City Unveils Plan To Demolish Dangerous Properties

4 col tearing down homes 3 col Tear Down

By Eric L. Wesson Sr.
CALL Staff Writer
City Manager Troy Schulte and Mayor Sly James released the City’s proposed 2016-2017 budget on Thursday, Feb. 11, on 23rd and Chestnut.
The proposed budget includes a very aggressive plan that puts $10 million in the demolition of dangerous buildings and address the City’s blighted areas. The plan, according to the City Manager, will have the properties demolished in about 18 months.
“The Fiscal Year 2016-17 Submitted budget reflects months of joint analysis and data-driven planning,” Schulte said. “We are pleased to announce that Kansas City’s revenue is the strongest it’s been in a decade, and we are leveraging that momentum to help revitalize Kansas City’s neighborhoods,” he said.
Schulte said that the properties are for sale for $1 dollar. And the City, once the property is rehabed and occupied, will reimburse the new owner $8,500, which would have been the cost of the demolition.
“Neighbors that we talk to on the east side all say that they would rather have an occupied property rather than a vacant lot. So, our number one goal is to rehab properties rather than tear them down. But, if we don’t have a choice, we will tear the building down,” he said.
Schulte also said that  the City will go after property owners with due diligence and recommended that if a person or business owns a property that needs to be torn down, that they do it before the City does.
“If we have to tear the building down then we are going to add additional costs and fees that may bring the cost uo to about $15,000. So, the owner may want to go ahead and get it done themselves,” Shulte said.
Mayor James thanked Schulte for his hard work in putting the plan together and praised his efforts and hard work in putting the budget together.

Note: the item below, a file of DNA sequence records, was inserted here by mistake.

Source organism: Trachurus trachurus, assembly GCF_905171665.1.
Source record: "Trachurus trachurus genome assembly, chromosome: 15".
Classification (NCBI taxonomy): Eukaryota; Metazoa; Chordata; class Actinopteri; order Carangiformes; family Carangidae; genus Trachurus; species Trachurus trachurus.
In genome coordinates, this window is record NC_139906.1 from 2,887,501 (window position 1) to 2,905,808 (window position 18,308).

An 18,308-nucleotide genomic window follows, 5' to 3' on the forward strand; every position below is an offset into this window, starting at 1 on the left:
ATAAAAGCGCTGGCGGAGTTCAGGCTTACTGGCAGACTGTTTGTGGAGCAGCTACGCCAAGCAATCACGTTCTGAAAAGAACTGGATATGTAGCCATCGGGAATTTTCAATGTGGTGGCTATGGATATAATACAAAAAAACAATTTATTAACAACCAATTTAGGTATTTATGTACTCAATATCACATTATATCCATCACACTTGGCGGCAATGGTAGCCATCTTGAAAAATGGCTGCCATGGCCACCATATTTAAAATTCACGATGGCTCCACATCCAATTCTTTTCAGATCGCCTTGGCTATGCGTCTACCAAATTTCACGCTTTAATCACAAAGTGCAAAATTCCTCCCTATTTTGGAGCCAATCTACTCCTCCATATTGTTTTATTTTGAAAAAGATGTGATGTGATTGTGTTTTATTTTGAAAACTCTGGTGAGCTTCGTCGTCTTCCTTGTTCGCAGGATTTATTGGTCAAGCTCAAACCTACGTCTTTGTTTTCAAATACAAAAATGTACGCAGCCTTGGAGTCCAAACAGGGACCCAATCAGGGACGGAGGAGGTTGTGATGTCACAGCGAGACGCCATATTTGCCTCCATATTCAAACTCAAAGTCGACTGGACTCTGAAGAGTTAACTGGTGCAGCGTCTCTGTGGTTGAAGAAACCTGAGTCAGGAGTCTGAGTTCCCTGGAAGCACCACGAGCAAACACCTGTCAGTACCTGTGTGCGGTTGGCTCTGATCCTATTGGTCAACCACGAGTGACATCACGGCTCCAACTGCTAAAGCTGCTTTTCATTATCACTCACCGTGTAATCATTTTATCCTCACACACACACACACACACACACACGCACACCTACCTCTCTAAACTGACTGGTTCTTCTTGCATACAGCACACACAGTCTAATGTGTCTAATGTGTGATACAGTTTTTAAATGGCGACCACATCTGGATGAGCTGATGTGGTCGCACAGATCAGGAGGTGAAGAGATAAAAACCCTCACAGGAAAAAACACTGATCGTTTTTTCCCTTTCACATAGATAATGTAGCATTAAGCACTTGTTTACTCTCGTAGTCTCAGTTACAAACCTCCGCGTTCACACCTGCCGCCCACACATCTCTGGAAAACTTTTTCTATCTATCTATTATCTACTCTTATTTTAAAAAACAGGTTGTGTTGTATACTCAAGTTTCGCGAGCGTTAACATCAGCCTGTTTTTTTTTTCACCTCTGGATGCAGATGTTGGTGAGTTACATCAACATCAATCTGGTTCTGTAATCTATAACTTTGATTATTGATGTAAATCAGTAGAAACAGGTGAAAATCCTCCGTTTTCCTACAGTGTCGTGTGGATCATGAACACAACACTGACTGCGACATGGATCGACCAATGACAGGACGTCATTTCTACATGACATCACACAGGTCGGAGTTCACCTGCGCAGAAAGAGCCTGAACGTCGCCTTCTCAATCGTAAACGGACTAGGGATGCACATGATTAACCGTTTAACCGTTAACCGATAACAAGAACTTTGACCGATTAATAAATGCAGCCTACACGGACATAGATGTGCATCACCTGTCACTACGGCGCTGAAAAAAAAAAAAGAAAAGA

He also stated that the plan requires the passing of the earnings tax to be complete.



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Black History Month Pioneering Black Fashion Designers Included Kansas City Entrepreneur

Cloteele Rasberry

By Tracy Allen
CALL Staff Writer

They are a rarity in history but still, they became the lifeblood of many African Americans seeking high fashion and an elegant lifestyle.
African American fashion comes in many shapes, many colors and of course, many designs. But one thing that always stands out, it roots come from  days prior to arriving into colonial America.
African fashion takes many twists and of course, the African culture always seemed to showcase its way into black fashion. Even during slavery,  blacks in servitude continued to carry their African traditions in their dress when not working the fields. Through the centuries, African Americans still follow some of those pre-slavery traditions, often allowing head wear and clothing to showcase African pride regardless of the time of year or the celebration that follows.
Black fashion has always been a statement of the times. In early Harlem, it was the well-dressed, the high class that made their way through New York streets showing their latest suit apparel. In the ‘60s, it was the Black Pride Movement which resulted in bell bottom pants, dashikis or head gear covering up large Afros.
In the ‘70s, with the blaxploitation movement in full swing, it created a whole new look with those always colorful leisure suits and platform shoes, making it  hard to imagine that black America was finding its own style and own way of stating its own identity and who not to  conform.
In the ‘80s and ‘90s, with the surge  of the Hip Hop movement, baggy stylish jeans to bright color high tops costing  almost as much as a week’s worth of groceries to daisy dukes and short midriffs lined urban communities nationwide.



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Urban Neighborhood Initiative To Open KCNA School Soon

By Eric L. Wesson Sr.
CALL Staff Writer

Plans are underway  and moving right along in the efforts by The Urban Neighborhood Initiative to open its first elementary school in what appears to be Wendell Phillips school.
The final steps are underway to open the Kansas City Neighborhood Academy which will be a Charter school under the direction of Kansas City Public Schools.
The concept of the school comes under the Big Five strategy, introduced several years ago by the Kansas City Chamber of Commerce, which includes “Building Kansas City’s workforce of tomorrow through the kindergarten-readiness and revitalizing urban neighborhoods through the Urban Neighborhood Initiative. The concepts were well received by those in the targeted boundaries areas.
Ms. Dianne Cleaver  serves as executive director and has worked throughout the community to put together a school that will, hopefully, attract people back into the urban core and spark development in the area.
There are many misconceptions about the project when it comes to the educational portion.




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